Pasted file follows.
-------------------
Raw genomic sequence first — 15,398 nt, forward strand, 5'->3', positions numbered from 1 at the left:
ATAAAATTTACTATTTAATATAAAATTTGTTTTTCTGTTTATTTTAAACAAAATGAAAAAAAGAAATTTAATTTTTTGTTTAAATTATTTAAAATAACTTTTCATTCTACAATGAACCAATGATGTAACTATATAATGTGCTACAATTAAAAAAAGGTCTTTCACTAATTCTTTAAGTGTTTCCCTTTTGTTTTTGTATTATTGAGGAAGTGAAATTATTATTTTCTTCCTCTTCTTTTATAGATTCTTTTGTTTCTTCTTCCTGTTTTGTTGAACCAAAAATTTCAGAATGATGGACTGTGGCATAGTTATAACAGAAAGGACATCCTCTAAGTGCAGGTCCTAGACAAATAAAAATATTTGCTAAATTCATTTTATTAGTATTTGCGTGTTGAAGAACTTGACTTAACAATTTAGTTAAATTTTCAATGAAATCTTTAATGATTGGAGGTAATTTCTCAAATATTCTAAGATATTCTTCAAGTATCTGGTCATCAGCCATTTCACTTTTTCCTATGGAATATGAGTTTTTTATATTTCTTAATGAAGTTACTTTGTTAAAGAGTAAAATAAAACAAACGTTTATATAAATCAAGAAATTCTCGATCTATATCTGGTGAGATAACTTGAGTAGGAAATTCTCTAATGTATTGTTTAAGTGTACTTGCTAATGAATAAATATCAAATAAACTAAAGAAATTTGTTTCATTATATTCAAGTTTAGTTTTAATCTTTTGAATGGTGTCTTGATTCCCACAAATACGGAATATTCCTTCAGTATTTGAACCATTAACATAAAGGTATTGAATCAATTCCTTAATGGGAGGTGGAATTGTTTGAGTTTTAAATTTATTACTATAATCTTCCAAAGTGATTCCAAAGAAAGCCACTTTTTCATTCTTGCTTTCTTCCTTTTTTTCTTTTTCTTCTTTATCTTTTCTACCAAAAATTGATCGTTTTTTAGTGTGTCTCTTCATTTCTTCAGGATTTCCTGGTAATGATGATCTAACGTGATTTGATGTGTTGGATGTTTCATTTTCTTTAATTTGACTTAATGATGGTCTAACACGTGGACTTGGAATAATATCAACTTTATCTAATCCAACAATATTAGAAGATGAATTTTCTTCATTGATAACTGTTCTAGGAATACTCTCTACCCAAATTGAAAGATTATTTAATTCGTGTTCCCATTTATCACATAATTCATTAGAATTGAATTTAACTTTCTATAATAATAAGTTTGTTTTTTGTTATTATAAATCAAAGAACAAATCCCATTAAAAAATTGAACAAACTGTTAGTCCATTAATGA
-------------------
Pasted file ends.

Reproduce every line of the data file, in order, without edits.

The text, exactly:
Raw genomic sequence first — 15,398 nt, forward strand, 5'->3', positions numbered from 1 at the left:
ATAAAATTTACTATTTAATATAAAATTTGTTTTTCTGTTTATTTTAAACAAAATGAAAAAAAGAAATTTAATTTTTTGTTTAAATTATTTAAAATAACTTTTCATTCTACAATGAACCAATGATGTAACTATATAATGTGCTACAATTAAAAAAAGGTCTTTCACTAATTCTTTAAGTGTTTCCCTTTTGTTTTTGTATTATTGAGGAAGTGAAATTATTATTTTCTTCCTCTTCTTTTATAGATTCTTTTGTTTCTTCTTCCTGTTTTGTTGAACCAAAAATTTCAGAATGATGGACTGTGGCATAGTTATAACAGAAAGGACATCCTCTAAGTGCAGGTCCTAGACAAATAAAAATATTTGCTAAATTCATTTTATTAGTATTTGCGTGTTGAAGAACTTGACTTAACAATTTAGTTAAATTTTCAATGAAATCTTTAATGATTGGAGGTAATTTCTCAAATATTCTAAGATATTCTTCAAGTATCTGGTCATCAGCCATTTCACTTTTTCCTATGGAATATGAGTTTTTTATATTTCTTAATGAAGTTACTTTGTTAAAGAGTAAAATAAAACAAACGTTTATATAAATCAAGAAATTCTCGATCTATATCTGGTGAGATAACTTGAGTAGGAAATTCTCTAATGTATTGTTTAAGTGTACTTGCTAATGAATAAATATCAAATAAACTAAAGAAATTTGTTTCATTATATTCAAGTTTAGTTTTAATCTTTTGAATGGTGTCTTGATTCCCACAAATACGGAATATTCCTTCAGTATTTGAACCATTAACATAAAGGTATTGAATCAATTCCTTAATGGGAGGTGGAATTGTTTGAGTTTTAAATTTATTACTATAATCTTCCAAAGTGATTCCAAAGAAAGCCACTTTTTCATTCTTGCTTTCTTCCTTTTTTTCTTTTTCTTCTTTATCTTTTCTACCAAAAATTGATCGTTTTTTAGTGTGTCTCTTCATTTCTTCAGGATTTCCTGGTAATGATGATCTAACGTGATTTGATGTGTTGGATGTTTCATTTTCTTTAATTTGACTTAATGATGGTCTAACACGTGGACTTGGAATAATATCAACTTTATCTAATCCAACAATATTAGAAGATGAATTTTCTTCATTGATAACTGTTCTAGGAATACTCTCTACCCAAATTGAAAGATTATTTAATTCGTGTTCCCATTTATCACATAATTCATTAGAATTGAATTTAACTTTCTATAATAATAAGTTTGTTTTTTGTTATTATAAATCAAAGAACAAATCCCATTAAAAAATTGAACAAACTGTTAGTCCATTAATGA